Second grade with my older son was my first year of homeschooling. The Internet wasn't then what it is now and I had to rely on mostly written resources and workbooks I found locally at a couple of parent/teacher stores. We certainly didn't lack for variety, lol! I had that child working in a million different little "homework helper" type workbooks throughout the school year. I utilized E. D. Hirsch's book series, What Your _______ Grader Needs to Know in order to keep me on track. I had not yet heard of Susan Wise Bauer's Well Trained Mind, had not discovered Rainbow Resource Center or other time-tested standards for homeschooling. By the time I was teaching my second son, six years behind the older in school, I was ready to put in place more standardized curricula.
I continued allowing about twenty minutes for each morning "class," with ten for "music and movement." In the afternoons, I allowed an hour for science and an hour for history.
BJU 2 - I tried this for a year and it was okay, but is really designed for an entire classroom of children and I felt it was too time consuming for a simple daily program for one student.
It looks like they now offer a homeschool curriculum, so perhaps that is better geared toward the single student: http://www.bjupresshomeschool.com/store/product_Bible-Truths-2-Subject-Kit____2247031
This is what the teacher's guide looked like on the edition I used.
Reading - reading well by this time, my son needed no further phonics work. This will vary by child and one could certainly continue on with the materials from first grade if more of that is needed. For his reading, I had him practice reading aloud as well as reading on his own. These are two very different skills and work different parts of the brain, so both are important! I chose simpler books for him from our history and related literature list, as well as some books related to our science or geography studies and also some classic early readers for young children. I will list here the books he read during the first month or so of school so you can get an idea of what he was reading (remember, we covered Medieval history and Earth and Space science during this year):
Making the World
Androcles and the Lion, Janet Stevens
Frog and Toad are Friends
Romulus and Remus, Rockwell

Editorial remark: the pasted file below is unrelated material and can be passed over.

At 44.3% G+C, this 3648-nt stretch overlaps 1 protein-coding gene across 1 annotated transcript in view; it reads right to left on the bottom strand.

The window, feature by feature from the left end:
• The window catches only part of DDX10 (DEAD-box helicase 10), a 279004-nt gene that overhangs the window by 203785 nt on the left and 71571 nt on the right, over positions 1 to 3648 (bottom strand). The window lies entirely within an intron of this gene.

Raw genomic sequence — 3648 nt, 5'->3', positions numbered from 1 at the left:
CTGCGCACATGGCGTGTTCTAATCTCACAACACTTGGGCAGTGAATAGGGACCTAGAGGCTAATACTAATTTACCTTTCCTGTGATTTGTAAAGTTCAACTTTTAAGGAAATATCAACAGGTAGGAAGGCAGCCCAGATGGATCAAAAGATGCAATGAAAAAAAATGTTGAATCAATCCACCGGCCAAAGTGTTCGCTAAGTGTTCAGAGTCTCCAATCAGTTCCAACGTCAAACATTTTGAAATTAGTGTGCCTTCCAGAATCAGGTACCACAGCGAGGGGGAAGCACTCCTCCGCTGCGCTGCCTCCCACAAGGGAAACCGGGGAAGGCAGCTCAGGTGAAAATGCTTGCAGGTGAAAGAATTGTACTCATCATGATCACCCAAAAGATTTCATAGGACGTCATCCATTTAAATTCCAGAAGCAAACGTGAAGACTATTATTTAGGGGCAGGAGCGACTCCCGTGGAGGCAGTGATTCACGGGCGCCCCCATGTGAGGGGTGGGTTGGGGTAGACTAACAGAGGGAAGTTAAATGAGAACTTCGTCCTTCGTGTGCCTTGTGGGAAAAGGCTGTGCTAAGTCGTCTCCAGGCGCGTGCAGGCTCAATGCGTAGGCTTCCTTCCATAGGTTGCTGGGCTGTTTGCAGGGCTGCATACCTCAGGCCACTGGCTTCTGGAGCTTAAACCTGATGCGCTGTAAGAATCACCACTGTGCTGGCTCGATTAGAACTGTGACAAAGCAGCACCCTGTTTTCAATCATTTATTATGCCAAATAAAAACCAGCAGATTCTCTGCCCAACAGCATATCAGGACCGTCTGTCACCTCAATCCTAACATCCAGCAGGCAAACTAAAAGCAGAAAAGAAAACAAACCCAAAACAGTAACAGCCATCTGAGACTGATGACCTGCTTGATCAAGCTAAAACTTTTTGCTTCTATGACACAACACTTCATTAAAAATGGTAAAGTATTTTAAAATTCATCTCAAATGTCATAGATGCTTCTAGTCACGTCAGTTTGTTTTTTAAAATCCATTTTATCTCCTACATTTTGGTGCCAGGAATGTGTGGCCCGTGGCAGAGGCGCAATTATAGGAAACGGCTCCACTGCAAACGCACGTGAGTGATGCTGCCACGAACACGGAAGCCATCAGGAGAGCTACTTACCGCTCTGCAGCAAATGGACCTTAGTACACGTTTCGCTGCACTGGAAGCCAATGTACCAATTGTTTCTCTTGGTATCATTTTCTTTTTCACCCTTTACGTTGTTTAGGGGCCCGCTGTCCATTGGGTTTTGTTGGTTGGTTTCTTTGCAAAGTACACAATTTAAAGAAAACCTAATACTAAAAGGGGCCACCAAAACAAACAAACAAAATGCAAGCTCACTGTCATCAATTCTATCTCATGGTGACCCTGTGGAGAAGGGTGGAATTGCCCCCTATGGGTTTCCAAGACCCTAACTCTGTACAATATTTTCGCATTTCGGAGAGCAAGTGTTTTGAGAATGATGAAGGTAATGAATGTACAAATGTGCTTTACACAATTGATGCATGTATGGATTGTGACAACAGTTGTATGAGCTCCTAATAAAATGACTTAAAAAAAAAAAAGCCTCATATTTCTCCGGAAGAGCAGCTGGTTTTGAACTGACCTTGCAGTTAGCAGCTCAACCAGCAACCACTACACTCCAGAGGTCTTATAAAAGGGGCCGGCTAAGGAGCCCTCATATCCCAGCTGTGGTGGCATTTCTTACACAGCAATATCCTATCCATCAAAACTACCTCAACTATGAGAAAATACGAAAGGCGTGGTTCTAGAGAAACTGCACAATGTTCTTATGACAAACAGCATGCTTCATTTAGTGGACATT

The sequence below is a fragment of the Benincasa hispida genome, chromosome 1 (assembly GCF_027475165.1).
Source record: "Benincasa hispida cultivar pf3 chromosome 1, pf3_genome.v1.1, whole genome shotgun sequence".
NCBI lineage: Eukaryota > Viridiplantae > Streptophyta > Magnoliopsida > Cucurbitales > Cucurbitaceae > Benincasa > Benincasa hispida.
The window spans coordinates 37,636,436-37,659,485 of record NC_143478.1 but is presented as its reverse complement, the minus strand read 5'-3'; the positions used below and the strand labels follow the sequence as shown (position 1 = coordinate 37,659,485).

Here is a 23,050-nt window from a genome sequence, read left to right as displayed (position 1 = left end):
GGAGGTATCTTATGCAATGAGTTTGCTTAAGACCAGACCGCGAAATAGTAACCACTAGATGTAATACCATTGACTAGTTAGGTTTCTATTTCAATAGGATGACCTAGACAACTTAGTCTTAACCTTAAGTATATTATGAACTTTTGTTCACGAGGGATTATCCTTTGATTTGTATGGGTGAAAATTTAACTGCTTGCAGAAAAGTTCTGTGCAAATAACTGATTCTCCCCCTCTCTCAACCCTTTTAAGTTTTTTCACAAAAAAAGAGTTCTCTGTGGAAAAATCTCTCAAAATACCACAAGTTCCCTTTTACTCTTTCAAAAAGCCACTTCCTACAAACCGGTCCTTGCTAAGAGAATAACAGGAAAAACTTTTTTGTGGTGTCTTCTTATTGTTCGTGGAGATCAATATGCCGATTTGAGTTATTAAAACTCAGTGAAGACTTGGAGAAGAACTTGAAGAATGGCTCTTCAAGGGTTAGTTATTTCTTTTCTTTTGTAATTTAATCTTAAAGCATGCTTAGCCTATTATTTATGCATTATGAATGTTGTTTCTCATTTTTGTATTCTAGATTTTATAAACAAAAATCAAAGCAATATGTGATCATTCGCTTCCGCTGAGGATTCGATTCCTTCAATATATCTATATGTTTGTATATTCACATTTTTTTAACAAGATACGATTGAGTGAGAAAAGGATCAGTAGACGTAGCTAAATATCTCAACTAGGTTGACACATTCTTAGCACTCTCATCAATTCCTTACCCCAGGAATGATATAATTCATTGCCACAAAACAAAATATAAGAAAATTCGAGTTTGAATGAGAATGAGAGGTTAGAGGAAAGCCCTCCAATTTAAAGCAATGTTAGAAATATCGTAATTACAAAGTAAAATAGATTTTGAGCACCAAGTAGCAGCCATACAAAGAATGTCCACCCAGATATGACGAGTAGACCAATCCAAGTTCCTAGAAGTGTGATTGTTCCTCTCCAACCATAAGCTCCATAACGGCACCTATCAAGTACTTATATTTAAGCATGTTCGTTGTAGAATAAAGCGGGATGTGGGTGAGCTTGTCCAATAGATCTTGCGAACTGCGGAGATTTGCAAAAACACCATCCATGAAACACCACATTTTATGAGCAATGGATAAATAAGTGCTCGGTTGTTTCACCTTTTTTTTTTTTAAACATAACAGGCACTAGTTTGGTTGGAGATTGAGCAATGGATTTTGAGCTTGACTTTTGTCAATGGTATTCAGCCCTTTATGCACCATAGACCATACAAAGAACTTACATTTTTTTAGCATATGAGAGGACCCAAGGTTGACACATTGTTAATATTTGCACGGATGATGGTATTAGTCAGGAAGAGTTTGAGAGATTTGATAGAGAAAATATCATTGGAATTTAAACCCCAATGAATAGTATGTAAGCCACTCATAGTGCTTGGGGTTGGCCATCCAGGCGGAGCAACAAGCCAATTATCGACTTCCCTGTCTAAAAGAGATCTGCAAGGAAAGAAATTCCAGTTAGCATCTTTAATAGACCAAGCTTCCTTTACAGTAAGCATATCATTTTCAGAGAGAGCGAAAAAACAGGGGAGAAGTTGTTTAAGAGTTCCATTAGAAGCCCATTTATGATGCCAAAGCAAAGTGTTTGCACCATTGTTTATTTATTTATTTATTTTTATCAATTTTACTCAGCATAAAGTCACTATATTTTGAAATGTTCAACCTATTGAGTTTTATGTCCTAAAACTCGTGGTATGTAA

Lionel and Louise
Fox All Week
Moonlight Kite, Buckley
Patrick, Patron Saint of Ireland, DePaola
Frog and Toad Together
Fox in Love
Nate the Great Goes Down in the Dumps
Magic School Bus Voyage to the Volcano
A Dinosaur Named Sue
Time Flies (no words; he made up a story as we went along....)
I Can Read About Dinosaurs
Our Literature was primarily related to our history studies for the year, all Medieval. Examples of what I was reading that first month or so included:
Roman Myths, McCaughrean
Rome Antics, Maccauley
The Roman Twins, Gerrard
Beowulf the Warrior, Serraillier
Celtic Myths, McBratney
The Holy Twins, Benedict and Scholastica
The Last Snake in Ireland, Callahan Macgill
The Man Who Loved Books, Jean Fritz
Otto of the Silver Hand, Pyle - I'm pretty sure we didn't like this one and didn't end up reading it....
The Baker's Dozen, Aaron Shepard
The Legend of St. Nicholas, Demi
Young Arthur, San Souci
The King who was and Will Be, Crossley-Holland
Usborne King Arthur
The King's Chessboard, Birch
The Very Hungry Lion: A Folktale, Wolf
The Wizard Punchkin, Troughton
The Hundredth Name, Oppenheim
The Three Princes: A Tale from the Middle East, Kimmel
Aladdin and Other Tales (DK)
Ali, Child of the Desert, Jonathan London
Hosni the Dreamer, Ben-Ezer
The Tale of Aladdin and the Wonderful Lamp, Kimmel
The Tale of Ali Baba and the Forty Thieves, Kimmel
Mini-Classics: Aladdin and Sinbad
Getty Dubay, book C. Continued with Italic style writing. After he finished this book, I had him do some daily dictation or other writing using Primary Language Lessons (see more on this book under grammar).
This book begins to transition you into cursive at the end....
Continued with Modern Curriculum Press Spelling Workout, book C. For the first few weeks of school, we worked on some phonics worksheets related to our spelling work just to help solidify some spelling rules, then we switched that time period over to the study of Latin. I thought I doubled up on spelling lessons during this year in order to complete the 8 book series in 6 years (did two books in first grade), but it appears I did not. I must have done that in third and fourth grades, instead....
There are different covers for this series. There is one edition of it that is sports related and might be more appealing to boys. The words and exercises are the same, however....